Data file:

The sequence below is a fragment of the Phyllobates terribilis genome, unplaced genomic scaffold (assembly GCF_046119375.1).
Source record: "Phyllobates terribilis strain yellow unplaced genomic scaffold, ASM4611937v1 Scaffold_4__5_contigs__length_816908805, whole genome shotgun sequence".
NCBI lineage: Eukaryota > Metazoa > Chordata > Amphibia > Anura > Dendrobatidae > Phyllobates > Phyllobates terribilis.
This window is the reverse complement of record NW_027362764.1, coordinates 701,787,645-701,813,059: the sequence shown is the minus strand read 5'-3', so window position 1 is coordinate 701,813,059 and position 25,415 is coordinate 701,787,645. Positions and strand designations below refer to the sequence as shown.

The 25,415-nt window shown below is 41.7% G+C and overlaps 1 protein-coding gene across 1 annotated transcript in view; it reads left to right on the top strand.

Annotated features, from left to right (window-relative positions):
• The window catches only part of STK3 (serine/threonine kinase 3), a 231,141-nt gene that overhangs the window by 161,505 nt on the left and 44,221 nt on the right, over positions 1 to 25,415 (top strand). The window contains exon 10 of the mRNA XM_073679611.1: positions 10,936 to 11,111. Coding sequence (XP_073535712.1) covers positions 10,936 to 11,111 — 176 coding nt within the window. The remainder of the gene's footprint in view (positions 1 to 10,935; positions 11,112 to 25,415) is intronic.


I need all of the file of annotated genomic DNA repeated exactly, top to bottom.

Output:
The sequence below is a fragment of the Phyllobates terribilis genome, unplaced genomic scaffold (assembly GCF_046119375.1).
Source record: "Phyllobates terribilis strain yellow unplaced genomic scaffold, ASM4611937v1 Scaffold_4__5_contigs__length_816908805, whole genome shotgun sequence".
NCBI lineage: Eukaryota > Metazoa > Chordata > Amphibia > Anura > Dendrobatidae > Phyllobates > Phyllobates terribilis.
This window is the reverse complement of record NW_027362764.1, coordinates 701,787,645-701,813,059: the sequence shown is the minus strand read 5'-3', so window position 1 is coordinate 701,813,059 and position 25,415 is coordinate 701,787,645. Positions and strand designations below refer to the sequence as shown.

The 25,415-nt window shown below is 41.7% G+C and overlaps 1 protein-coding gene across 1 annotated transcript in view; it reads left to right on the top strand.

Annotated features, from left to right (window-relative positions):
• The window catches only part of STK3 (serine/threonine kinase 3), a 231,141-nt gene that overhangs the window by 161,505 nt on the left and 44,221 nt on the right, over positions 1 to 25,415 (top strand). The window contains exon 10 of the mRNA XM_073679611.1: positions 10,936 to 11,111. Coding sequence (XP_073535712.1) covers positions 10,936 to 11,111 — 176 coding nt within the window. The remainder of the gene's footprint in view (positions 1 to 10,935; positions 11,112 to 25,415) is intronic.